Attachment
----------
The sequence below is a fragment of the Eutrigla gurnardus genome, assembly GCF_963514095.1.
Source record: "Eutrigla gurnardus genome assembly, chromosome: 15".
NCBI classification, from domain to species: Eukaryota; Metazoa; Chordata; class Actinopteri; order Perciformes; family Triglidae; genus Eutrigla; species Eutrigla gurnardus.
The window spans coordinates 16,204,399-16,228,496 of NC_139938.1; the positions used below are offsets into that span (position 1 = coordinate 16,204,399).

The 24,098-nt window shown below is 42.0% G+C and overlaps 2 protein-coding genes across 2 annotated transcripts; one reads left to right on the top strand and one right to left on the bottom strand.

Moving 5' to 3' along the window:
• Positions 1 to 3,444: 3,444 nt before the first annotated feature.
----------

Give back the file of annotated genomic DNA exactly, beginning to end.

The sequence below is a fragment of the Eutrigla gurnardus genome, assembly GCF_963514095.1.
Source record: "Eutrigla gurnardus genome assembly, chromosome: 15".
NCBI classification, from domain to species: Eukaryota; Metazoa; Chordata; class Actinopteri; order Perciformes; family Triglidae; genus Eutrigla; species Eutrigla gurnardus.
The window spans coordinates 16,204,399-16,228,496 of NC_139938.1; the positions used below are offsets into that span (position 1 = coordinate 16,204,399).

The 24,098-nt window shown below is 42.0% G+C and overlaps 2 protein-coding genes across 2 annotated transcripts; one reads left to right on the top strand and one right to left on the bottom strand.

Moving 5' to 3' along the window:
• Positions 1 to 3,444: 3,444 nt before the first annotated feature.